Should I give up on three monitors?

Discussion in 'Hardware' started by alanack, Jan 29, 2003.

  1. alanack


    I have a 1.6 GHz P4 with 896 ram, with XP home. When I added an agp Matrox G450 dual head and a second monitor I experienced 100% cpu usage, freezing up, etc. I reinstalled XP, updated bios, and other similar things, and everything works fine with two monitors. This week I added a pci Matrox G450 dual head card and a third monitor, and I was back experiencing the same problems mentioned above. One curious thing was I was only running three charts, plus MBTrading, and it worked fine when all the charts were on the two agp monitors. When I would move a chart to the third(pci) monitor, cpu usage would slowly but surely ramp up to 100% and stay pegged there(with attendant paralysis). In other words, no more was being asked of the computer, it was just going through the pci card. I've read on this site there are problems with multiple monitors with P4's with Intel 850e chipsets, and there are also problems with video card driver conflicts. Any ideas would be really appreciated.

  2. This isn't much of a suggestion, and I'm assuming you'll get something helpful from other ETers, but ..... If you can't get anything worked out and you still want to run 3+ monitors, (a) get a different computer with 845 chipset, and (b) run Win2000.

    If your system is hosing up your trading, might as well cut your losses. (F-Trader is running a big system with 6 monitors... he's got an 845 chipset board and Win2000. I run 4 monitors and a TV tuner on an 845 board)... no problems with the hardware. :D

    PS We've heard enough about problems with 850 chipset and multiple monitors... crappy way to find out, eh?
  3. did you try's forums or their tech sup yet??

    another thing that may help is ditching home edition and getting 2000 pro or XP pro - the pro version usually makes a huge difference...

    FWIW, i used to have 4 monitors, but about 6mos ago i went down to 2 - they're more than enough...
  4. You may simply be experiencing a conflicting sharing of resources due to the slot occupied by your PCI card. It's not unusual in a motherboard for one of the PCI slots to share resources with the AGP slot (in short, you can't have cards in both slots at the same time). Typically PCI slot 1 is "tied" to the AGP card. Plug something into that PCI slot and you're in trouble; although in that case the trouble is usually of the "won't boot to the OS" kind (your OS will freeze on loading).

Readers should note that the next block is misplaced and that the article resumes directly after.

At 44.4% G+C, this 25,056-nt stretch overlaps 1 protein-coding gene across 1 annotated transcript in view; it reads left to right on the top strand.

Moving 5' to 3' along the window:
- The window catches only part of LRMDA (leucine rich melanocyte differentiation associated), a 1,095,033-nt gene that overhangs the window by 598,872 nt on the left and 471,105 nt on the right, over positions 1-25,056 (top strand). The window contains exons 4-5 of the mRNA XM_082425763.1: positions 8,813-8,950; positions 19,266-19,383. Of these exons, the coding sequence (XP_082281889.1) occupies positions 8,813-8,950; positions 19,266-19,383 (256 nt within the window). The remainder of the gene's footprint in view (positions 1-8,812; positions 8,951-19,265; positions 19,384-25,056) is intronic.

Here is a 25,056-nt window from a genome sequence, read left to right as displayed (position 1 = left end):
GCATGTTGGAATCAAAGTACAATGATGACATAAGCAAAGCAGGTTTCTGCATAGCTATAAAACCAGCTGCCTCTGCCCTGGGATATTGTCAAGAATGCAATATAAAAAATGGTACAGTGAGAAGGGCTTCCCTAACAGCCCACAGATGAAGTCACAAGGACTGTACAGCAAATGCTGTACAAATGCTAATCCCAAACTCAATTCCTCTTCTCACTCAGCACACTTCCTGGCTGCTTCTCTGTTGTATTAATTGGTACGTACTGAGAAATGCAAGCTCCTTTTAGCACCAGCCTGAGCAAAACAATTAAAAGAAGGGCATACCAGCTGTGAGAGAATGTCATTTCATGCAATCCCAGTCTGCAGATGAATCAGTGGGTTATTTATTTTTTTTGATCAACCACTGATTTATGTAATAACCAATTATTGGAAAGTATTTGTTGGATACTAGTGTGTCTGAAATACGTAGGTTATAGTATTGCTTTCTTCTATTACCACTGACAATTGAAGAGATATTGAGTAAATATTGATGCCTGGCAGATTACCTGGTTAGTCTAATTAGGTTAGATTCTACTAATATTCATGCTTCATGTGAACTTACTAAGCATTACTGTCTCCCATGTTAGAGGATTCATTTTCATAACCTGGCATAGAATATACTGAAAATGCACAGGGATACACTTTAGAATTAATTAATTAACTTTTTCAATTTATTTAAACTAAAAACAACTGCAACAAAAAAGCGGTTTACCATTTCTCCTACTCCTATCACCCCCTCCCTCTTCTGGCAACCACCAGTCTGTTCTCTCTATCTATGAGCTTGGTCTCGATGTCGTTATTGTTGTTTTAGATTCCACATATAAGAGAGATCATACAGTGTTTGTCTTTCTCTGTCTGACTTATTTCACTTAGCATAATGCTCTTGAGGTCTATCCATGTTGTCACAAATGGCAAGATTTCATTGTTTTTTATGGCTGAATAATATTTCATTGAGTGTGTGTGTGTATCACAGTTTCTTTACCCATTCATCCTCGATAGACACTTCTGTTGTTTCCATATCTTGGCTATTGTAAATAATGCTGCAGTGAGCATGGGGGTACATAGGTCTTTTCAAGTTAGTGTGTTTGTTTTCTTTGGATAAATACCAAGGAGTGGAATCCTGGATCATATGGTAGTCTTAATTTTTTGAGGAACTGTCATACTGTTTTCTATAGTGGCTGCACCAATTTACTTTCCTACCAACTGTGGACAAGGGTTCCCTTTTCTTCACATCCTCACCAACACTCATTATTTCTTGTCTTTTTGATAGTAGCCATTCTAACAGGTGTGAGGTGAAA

Remove all other PCI cards (net card, sound card) before experimenting with this. Also make sure that your BIOS is set to recognize the AGP card in priority.

    After making sure that you have the right drivers installed and removing all other PCI cards, try switching the PCI video card to another slot.

    For drivers, you can go to the microsoft update site and let it look at your system for an automated update.

  5. And check to be sure you have the latest Matrox driver - you'll have to go to the Matrox website, doubt it'll be part of Windows Update.
  6. It's pretty good at detecting and updating nVidia type drivers. Your mileage may vary :)
  7. Hang in there.
  8. As I was reading up on chipsets, one article referred to the 850 as "845's older brother". I presume that means the 850 came before the 845?... And, the 845 improved on the weakness of 850, especially in handling monitors > 2? ?? Just a thought. :D
  9. Drop by your local geek store (computer store) and let them iron out your problems.

    I used to spend hours/days on various assorted multiple monitor problems, etc. I finally realized my time was better spent trading!!

    Spend a few bucks and get the job done correctly and quickly.

    Don't let this happen to you!


  10. You make a very good point regarding the AGP slot on the Motherboard and the PCI slots.

    In an "old" Compaq that I had ( P2-300 ) I had to "disable" the AGP slot. Not sure if this is still true on the "newer" computers, but it certainly makes sense regarding "compatability" issues.

    Sometimes less, is more!
    #10     Jan 30, 2003